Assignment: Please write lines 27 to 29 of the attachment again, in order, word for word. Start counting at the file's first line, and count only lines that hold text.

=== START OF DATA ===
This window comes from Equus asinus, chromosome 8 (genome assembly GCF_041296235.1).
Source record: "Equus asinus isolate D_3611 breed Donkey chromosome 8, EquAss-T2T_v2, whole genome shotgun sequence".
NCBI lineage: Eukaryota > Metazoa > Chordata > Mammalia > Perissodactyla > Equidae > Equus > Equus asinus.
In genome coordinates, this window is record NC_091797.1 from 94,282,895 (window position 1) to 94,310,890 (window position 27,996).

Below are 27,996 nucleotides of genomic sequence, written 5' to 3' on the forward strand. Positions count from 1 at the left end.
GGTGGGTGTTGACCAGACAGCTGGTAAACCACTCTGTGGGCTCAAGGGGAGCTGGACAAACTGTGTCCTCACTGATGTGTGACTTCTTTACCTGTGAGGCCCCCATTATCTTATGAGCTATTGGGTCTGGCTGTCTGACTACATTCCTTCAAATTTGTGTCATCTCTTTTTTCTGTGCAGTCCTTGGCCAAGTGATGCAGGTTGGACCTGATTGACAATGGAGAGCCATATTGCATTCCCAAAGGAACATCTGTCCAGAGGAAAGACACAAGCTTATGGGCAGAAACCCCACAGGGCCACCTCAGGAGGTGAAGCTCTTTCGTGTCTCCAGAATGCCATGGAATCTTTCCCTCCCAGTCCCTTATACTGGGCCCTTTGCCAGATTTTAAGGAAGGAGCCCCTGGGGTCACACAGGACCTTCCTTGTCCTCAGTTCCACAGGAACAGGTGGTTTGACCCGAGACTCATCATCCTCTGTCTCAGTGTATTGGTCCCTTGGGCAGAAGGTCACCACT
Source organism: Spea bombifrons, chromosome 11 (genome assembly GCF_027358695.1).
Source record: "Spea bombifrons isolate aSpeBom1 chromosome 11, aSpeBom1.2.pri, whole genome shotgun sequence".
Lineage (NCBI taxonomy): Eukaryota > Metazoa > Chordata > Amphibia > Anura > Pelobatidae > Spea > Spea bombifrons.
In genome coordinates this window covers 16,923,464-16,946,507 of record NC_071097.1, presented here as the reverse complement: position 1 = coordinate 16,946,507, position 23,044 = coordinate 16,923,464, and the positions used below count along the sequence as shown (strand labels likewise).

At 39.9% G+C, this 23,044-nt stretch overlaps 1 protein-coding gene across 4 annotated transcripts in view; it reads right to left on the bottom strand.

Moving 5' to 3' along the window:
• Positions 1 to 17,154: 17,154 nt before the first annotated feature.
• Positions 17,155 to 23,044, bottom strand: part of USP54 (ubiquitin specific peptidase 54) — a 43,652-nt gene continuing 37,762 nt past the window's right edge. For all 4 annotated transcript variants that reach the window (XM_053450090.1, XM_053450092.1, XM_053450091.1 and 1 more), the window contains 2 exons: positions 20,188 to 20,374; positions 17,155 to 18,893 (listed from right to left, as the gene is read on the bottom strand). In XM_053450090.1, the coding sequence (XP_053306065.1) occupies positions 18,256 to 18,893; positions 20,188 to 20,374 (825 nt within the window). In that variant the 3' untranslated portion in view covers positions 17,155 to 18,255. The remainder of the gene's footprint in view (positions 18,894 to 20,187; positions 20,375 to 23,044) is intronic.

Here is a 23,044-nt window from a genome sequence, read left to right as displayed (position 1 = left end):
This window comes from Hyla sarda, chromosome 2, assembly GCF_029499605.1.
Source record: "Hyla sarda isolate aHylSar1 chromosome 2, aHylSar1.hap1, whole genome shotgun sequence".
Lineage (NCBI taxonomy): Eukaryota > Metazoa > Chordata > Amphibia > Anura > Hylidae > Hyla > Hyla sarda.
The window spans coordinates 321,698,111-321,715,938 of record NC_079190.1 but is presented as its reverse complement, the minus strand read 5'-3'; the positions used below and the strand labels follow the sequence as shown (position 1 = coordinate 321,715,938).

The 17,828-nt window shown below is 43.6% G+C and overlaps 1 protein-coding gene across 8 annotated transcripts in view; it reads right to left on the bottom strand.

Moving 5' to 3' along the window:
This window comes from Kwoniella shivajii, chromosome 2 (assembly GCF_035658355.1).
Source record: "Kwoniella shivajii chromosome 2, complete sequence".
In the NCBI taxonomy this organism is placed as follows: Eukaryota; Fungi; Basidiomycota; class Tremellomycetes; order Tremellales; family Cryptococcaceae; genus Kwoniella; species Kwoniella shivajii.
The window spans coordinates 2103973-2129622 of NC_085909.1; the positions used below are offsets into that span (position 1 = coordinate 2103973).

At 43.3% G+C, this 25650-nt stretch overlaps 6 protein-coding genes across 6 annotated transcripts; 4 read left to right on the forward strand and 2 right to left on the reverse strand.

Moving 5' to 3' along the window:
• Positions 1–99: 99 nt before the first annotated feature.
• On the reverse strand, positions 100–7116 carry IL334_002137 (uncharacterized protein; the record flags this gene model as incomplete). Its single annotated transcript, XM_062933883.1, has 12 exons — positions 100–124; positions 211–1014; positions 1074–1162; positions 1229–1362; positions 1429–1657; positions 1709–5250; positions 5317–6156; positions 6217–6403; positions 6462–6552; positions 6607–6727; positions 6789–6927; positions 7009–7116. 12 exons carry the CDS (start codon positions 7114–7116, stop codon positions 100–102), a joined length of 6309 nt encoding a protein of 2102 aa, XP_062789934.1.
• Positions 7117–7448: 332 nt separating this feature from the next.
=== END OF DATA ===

Moving 5' to 3' along the window:
• Positions 1–99: 99 nt before the first annotated feature.
• On the reverse strand, positions 100–7116 carry IL334_002137 (uncharacterized protein; the record flags this gene model as incomplete). Its single annotated transcript, XM_062933883.1, has 12 exons — positions 100–124; positions 211–1014; positions 1074–1162; positions 1229–1362; positions 1429–1657; positions 1709–5250; positions 5317–6156; positions 6217–6403; positions 6462–6552; positions 6607–6727; positions 6789–6927; positions 7009–7116. 12 exons carry the CDS (start codon positions 7114–7116, stop codon positions 100–102), a joined length of 6309 nt encoding a protein of 2102 aa, XP_062789934.1.